In 2010, I adopted an all-plant diet accidentally, unintentionally and without fanfare--all the while claiming that I could never be a vegan. (That's a good story--I explain in the ebook.) My excuses varied depending on the situation: it would be too costly, I loved cheese too much, I couldn't imagine interrogating every server at every restaurant for the rest of my life. I admit: I was wrong about veganism. Today, I remain happily, healthfully vegan.

I've discovered that a plant-based diet is neither restrictive nor difficult, neither expensive nor time-consuming, and I'm hoping you'll give it a try--at least for a little while. 

My body is the strongest and healthiest it has ever been. A vegan diet allows me to maintain a rigorous six-day-a-week Ashtanga yoga practice while training for half-marathons and teaching yoga.  My boyfriend, a competitive cyclist, fuels with a plant-based diet as well. We each became vegan shortly before we met (within a week of each other, it turned out!), and the early days of our relationship were spent cooking up vegan feasts in my tiny apartment kitchen. 

The motivators for a vegan diet can be pretty heavy topics, but what they all have in common is compassion and kindness: for others, for yourself, or for the earth and its animals. That's why I believe in the "no-stress, no-guilt" approach to meatless meals. 

That's also why, along with other experts and members here at SparkPeople, I wrote "Easy Vegan Meals by SparkPeople: The No-Stress, No-Guilt Way to Reap the Benefits of a Plant-Based Diet," which is available for $2.99 on Amazon.com and BarnesandNoble.com.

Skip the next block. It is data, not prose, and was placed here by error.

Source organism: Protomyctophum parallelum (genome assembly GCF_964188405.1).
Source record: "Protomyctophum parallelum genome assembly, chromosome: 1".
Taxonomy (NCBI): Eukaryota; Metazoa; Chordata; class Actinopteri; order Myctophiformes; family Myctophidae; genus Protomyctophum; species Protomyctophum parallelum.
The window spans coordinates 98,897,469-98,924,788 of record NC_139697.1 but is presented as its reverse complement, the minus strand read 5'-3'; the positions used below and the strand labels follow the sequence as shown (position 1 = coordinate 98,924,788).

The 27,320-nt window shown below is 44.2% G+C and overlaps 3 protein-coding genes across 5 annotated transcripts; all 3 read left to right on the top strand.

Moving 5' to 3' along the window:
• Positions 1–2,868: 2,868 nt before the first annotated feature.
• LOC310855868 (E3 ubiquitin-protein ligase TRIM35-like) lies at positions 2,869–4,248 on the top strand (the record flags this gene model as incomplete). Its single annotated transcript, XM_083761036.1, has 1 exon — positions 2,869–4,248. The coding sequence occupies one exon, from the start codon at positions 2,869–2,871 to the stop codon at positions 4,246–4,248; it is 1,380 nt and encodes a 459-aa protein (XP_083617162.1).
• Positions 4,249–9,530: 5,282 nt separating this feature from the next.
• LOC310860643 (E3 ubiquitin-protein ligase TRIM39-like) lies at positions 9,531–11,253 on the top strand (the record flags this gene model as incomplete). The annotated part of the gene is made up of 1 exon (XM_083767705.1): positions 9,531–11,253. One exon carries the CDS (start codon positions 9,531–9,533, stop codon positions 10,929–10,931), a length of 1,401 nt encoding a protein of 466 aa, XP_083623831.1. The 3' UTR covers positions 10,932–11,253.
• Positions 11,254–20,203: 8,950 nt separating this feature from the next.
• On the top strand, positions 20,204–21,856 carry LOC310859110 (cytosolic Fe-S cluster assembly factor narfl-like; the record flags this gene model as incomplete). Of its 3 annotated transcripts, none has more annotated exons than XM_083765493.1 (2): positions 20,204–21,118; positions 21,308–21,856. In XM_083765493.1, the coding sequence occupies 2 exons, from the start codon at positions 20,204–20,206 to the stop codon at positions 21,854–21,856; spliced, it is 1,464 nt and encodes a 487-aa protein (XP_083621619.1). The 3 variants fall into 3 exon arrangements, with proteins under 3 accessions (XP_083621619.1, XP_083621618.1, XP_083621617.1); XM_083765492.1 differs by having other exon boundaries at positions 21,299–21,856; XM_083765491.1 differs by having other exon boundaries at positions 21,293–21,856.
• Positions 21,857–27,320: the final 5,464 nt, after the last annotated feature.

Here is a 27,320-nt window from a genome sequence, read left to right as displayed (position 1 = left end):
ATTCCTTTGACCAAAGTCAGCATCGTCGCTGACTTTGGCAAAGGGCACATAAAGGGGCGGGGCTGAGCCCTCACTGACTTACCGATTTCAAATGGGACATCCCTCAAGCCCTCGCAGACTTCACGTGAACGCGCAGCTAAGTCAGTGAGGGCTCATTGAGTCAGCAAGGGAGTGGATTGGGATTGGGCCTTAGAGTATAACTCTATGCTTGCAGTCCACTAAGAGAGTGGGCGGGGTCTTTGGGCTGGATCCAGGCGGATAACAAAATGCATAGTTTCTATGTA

To celebrate this new e-book and encourage others to embrace more plant-based meals, I'm launching the 30-Day Meatless Challenge, starting March 1.

As I said, this isn't like other books on veganism. We focus solely on the positive aspects of a plant-based diet. Whether you are looking to add a few vegan recipes to your weekly meal plans, experiment with plant-based eating for a few weeks during Lent, or make it a lifelong journey, I hope you'll be inspired to embrace meatless meals at least for a little while from a healthy, whole-foods perspective using the new book.

If you want to eat plants 100% of the time and get healthy while doing it, I'm thrilled--and this is the book and the challenge for you. But remember that if you want to experiment with more meatless meals, learn how to cook for a vegan in your life, or just learn what the heck vegans eat, this book is for you, too.

Click here to buy or preview "Easy Vegan Meals by SparkPeople: The No-Stress, No-Guilt Way to Reap the Benefits of a Plant-Based Diet" on Amazon.com and BarnesandNoble.com.

Posted 2/27/2012  6:00:00 PM By: Stepfanie Romine : 101 comments   97,027 views